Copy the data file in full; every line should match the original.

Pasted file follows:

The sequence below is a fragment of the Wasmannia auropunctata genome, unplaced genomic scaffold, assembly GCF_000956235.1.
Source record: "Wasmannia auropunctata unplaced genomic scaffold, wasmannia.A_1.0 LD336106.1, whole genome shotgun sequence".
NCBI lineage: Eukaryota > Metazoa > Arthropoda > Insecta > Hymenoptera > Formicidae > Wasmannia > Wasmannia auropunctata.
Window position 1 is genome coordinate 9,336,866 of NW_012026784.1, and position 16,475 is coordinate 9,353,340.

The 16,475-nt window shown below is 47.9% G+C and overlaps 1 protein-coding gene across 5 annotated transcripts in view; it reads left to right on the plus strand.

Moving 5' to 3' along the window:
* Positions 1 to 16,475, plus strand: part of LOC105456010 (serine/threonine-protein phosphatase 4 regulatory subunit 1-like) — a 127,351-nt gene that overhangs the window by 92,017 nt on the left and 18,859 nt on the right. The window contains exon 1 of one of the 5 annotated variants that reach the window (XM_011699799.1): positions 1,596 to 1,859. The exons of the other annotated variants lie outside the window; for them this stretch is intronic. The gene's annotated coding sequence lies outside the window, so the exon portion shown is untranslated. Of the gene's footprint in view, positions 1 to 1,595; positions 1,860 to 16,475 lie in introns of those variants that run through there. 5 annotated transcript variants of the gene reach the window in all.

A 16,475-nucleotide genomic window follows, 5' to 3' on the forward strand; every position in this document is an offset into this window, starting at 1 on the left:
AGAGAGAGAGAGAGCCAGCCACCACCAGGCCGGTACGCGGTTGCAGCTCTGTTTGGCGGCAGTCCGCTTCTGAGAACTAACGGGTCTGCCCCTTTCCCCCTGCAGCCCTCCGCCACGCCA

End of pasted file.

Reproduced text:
The sequence below is a fragment of the Wasmannia auropunctata genome, unplaced genomic scaffold, assembly GCF_000956235.1.
Source record: "Wasmannia auropunctata unplaced genomic scaffold, wasmannia.A_1.0 LD336106.1, whole genome shotgun sequence".
NCBI lineage: Eukaryota > Metazoa > Arthropoda > Insecta > Hymenoptera > Formicidae > Wasmannia > Wasmannia auropunctata.
Window position 1 is genome coordinate 9,336,866 of NW_012026784.1, and position 16,475 is coordinate 9,353,340.

The 16,475-nt window shown below is 47.9% G+C and overlaps 1 protein-coding gene across 5 annotated transcripts in view; it reads left to right on the plus strand.

Moving 5' to 3' along the window:
* Positions 1 to 16,475, plus strand: part of LOC105456010 (serine/threonine-protein phosphatase 4 regulatory subunit 1-like) — a 127,351-nt gene that overhangs the window by 92,017 nt on the left and 18,859 nt on the right. The window contains exon 1 of one of the 5 annotated variants that reach the window (XM_011699799.1): positions 1,596 to 1,859. The exons of the other annotated variants lie outside the window; for them this stretch is intronic. The gene's annotated coding sequence lies outside the window, so the exon portion shown is untranslated. Of the gene's footprint in view, positions 1 to 1,595; positions 1,860 to 16,475 lie in introns of those variants that run through there. 5 annotated transcript variants of the gene reach the window in all.

A 16,475-nucleotide genomic window follows, 5' to 3' on the forward strand; every position in this document is an offset into this window, starting at 1 on the left:
AGAGAGAGAGAGAGCCAGCCACCACCAGGCCGGTACGCGGTTGCAGCTCTGTTTGGCGGCAGTCCGCTTCTGAGAACTAACGGGTCTGCCCCTTTCCCCCTGCAGCCCTCCGCCACGCCA